My Dog's Face
Maybe all those Buddhists talking about impermanence and seeing something for the first time were on to something after all.
This blog is about my dog's face.
I was lying on my bed a few weeks ago, sometime in the late evening, too early to go to bed but late enough to not want to do much more than lie there. I was texting someone back and forth. Next to me was my 11 year old dog, my face close to his.
As I waited for text responses, I gazed at his face, transfixed by each shift of muscle, the infinite hairs across his muzzle and swirling around his eye, the lifting and falling of his brow, the darting of his eyes. It was almost like I was a bit drunk. I was in love with every sensual detail of this creature's face. A creature I've spent over a decade with now.
This kind of perceptual shift isn't entirely new for me, but I felt aware of my own sensory indulgence in that moment in a way I maybe hadn't yet.
I probably could've sat there for hours. One of the reasons I pulled back was because I could sense the way I was getting a bit too close for him sometimes, and so I wanted to respect his discomfort. But otherwise we lay there, me gently running my fingers over the contours of his face, feeling the velvety fur of his ears, amused by each epic and then subtle twitch and rotation of these cartilage satellite dishes.
Moments like that are a balm to my own nervous system. I am free from the near constant obsession with the future, the past, that which needs to incessantly be done so that all is okay. I live entirely in the miracle of physicality and I need nothing else.
It's been the growing awareness of the presence of death that has helped motivate me to sync with my senses so deeply with my dog. Knowing that any day could be our last together, and that with each passing day the next is more likely to be the one that takes him. There's nothing I can do to stop that reality, but I can do this: this worship of our relationship, this gratitude for his existence through my senses. And as I sync more deeply, I sense his emotional shifts more accurately, and we move together more effortlessly.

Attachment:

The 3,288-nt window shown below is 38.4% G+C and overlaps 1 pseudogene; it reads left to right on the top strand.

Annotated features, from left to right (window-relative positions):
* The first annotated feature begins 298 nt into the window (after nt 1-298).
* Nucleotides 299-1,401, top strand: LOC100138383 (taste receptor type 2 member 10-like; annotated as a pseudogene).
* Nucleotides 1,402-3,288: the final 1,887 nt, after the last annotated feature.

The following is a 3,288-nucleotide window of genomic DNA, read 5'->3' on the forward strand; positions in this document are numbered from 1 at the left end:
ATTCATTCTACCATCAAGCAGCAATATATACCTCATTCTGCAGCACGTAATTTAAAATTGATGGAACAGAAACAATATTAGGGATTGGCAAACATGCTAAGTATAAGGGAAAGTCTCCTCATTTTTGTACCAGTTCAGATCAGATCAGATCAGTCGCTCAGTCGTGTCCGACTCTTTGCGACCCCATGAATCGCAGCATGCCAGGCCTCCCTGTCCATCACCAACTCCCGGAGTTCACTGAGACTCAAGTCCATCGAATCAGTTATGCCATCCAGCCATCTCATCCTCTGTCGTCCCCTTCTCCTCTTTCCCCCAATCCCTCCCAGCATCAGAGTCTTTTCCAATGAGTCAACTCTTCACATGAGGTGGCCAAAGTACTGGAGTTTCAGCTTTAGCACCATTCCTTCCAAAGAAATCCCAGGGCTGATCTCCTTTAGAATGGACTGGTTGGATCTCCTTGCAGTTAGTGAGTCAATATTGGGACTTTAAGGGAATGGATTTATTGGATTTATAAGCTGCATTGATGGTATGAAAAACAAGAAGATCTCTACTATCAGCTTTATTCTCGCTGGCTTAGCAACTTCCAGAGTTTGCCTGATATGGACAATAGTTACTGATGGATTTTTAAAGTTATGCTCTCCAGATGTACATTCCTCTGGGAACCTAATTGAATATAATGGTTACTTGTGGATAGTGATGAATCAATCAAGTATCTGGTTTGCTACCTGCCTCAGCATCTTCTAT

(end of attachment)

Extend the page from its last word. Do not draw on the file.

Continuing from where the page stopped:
It makes me think of a time when I lived next to humongous fir trees while living in a forest-encircled cabin a few years back. I had seen them many times; several of the larger ones on the property formed a line across a path that you walked to get to the barn.
Somewhere among my many traverses, they arrested my attention and I stood there, gawking: 'my god, you are MASSIVE.' I had looked at them and taken them in so many times, but for some reason I had never been able to fully appreciate their size. It felt like I had finally become fully aware of my own body's size that I was able to accurately perceive theirs. And it didn't just happen that one time; for months I'd be in awe of their true height, especially in relation to mine. Coniferous demi-gods, I thought. Towering in their benevolence over this small piece of land.
So my attention has been shifting for years, and this infatuation with the minute details of my dog's face is just the latest shift in which thoughts, concepts, the future and past are being dethroned.
And that's increasingly what strikes me: the extent to which this society truly exalts, worships, truly obsesses over mental thoughts and concepts, often abandoning the senses entirely. And let's be clear: thoughts and concepts are evolutionary miracles in their own right. But it's like we're constantly compelled by the bubbles of sea foam and miss the magnitude of the ocean. Do we know the incredible depths and wildness of life that lives below the surface, beyond the shore? Can we appreciate this delicate, ephemeral sea foam while not forgetting the sea itself that birthed it, upon which its existence rests?
We talk about healing trauma and integrating fragmented parts of ourselves, implying that we'll feel better, we'll feel empowered. But we don't realize the extent to which we'll simply get to be here with the miracle of life, with the richness of so many opportunities for relationship in this very moment because we've stopped constantly dissociating, and that that alone might be what we're really longing for.